AirBoxLab launches Alima and we finally get an air monitoring device with a sound proposition

Jan 31, 2014
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living_room

Unless you’ve been living in a cave you’re pretty much aware that your home is getting more connected, and smarter. AirBoxLab has launched Alima, a new connected device for monitoring air quality. Now before starting rolling your eyes with yet another air quality device the value proposition behind Alima is quite different from the typical air quality competition out there.

The required sensors to measure CO2 have become quite a commodity these days with numerous home devices bringing them out of the box, even products such as the multimedia robot hub Keecker (built by a former Google employee) can track indoor quality. Of course one has to start thinking how will the connected home evolve and where does it make sense to have these devices – should there be a dedicated object for it?

Obviously a dedicated device will always perform the task better than the ones that bring it as an afterthought. So it’s not surprising to see that Alima excels at measuring air quality – it has the standard carbon dioxide, termperature and humidity sensors and then it also makes a reading of carbon monoxide, volatile organic compounds and particle matter. The result is a more complete picture of the indoor environment with a dedicated (and gorgeous) mobile app with all sorts of insights and forecasts based on machine learning algorithms.

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What’s most exciting about Alima is the smart way they’re using the particle matter sensors. For a device like this to make sense we need to be able to actually improve the air quality, instead of just knowing how bad it is. To address this AirBoxLab is creating a crowdsourced database with different types of furniture and other products we have in our living space and will use the Alima to measure how badly they pollute the air. The products we buy all have different chemicals applied to them and they also contribute for air pollution, so if you put the Alima on top of your coffee table or your mattress it will measure the fine particles around it and will register it to its database. With this information the community can browse through the “ranking” of polluting products and make better buying decisions.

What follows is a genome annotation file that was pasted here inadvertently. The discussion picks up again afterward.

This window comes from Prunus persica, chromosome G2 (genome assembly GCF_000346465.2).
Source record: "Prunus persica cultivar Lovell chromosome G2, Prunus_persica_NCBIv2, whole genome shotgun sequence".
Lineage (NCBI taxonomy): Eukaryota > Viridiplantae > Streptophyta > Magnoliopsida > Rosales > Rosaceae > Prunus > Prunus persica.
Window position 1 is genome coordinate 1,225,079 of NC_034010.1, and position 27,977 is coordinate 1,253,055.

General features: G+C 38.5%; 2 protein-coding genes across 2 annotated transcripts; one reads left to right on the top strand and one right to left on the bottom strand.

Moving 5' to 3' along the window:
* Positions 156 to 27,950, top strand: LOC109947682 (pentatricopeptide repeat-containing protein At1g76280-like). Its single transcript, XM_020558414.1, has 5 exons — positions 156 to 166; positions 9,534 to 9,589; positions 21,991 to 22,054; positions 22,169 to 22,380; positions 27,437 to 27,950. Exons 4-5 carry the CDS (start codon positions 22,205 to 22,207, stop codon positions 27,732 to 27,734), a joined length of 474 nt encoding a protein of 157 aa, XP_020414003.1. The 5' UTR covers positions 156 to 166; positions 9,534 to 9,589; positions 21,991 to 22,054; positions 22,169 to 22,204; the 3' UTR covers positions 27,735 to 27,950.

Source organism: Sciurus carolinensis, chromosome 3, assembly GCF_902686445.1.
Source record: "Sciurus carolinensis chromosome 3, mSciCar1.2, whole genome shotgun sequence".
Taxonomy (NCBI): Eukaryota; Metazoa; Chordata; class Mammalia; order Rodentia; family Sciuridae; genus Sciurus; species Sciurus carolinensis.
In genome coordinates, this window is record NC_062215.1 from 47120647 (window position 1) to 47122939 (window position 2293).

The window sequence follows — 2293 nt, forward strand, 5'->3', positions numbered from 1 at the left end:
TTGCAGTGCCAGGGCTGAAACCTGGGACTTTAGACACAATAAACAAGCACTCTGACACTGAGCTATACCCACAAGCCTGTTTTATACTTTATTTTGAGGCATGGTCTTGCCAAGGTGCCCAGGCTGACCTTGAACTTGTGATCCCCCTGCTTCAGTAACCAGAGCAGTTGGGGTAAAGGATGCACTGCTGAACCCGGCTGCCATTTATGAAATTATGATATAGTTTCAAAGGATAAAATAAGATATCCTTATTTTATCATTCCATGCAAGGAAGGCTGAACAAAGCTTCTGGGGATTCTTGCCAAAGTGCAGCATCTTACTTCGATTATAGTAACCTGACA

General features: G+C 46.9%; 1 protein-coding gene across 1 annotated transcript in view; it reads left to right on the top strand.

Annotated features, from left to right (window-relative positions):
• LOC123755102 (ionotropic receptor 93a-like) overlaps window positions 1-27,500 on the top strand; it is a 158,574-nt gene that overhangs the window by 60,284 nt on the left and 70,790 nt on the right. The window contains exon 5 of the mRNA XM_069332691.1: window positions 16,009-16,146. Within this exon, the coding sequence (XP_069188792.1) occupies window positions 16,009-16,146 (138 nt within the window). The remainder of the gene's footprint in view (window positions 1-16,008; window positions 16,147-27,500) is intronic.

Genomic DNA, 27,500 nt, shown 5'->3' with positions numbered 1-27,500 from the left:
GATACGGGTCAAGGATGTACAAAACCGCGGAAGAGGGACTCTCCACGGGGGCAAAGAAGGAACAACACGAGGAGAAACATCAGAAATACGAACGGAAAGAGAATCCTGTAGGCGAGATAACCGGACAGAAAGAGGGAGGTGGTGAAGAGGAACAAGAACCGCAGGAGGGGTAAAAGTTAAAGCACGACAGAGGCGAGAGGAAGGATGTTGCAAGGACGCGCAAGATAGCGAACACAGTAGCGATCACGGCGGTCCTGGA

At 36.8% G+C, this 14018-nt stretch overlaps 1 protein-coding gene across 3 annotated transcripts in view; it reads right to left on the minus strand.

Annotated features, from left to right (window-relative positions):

Interestingly AirBoxLab is arguing that our indoor pollution levels are on average 8X higher than outdoor pollution. I think this is eye-opening because I used to think if I knew how good or bad my indoor air quality was I would simply have to live with that – think that if you’re living in Beijing and open the windows you would most likely be polluting your home! But knowing that such a device can warn you when to recycle your indoor air with such a big differential between indoor/outdoor makes me want to start using it.

To get the final product out there on consumers hands AirBoxLab has launched an Indiegogo campaign with a $50.000 and has so far raised ~$7.500. Check out their website to know more of it. I don’t know if this is going to be the one device for us to monitor indoor air quality, but the idea of a crowdsourced object quality in terms of air polluting particles/chemicals puts my vote on their model!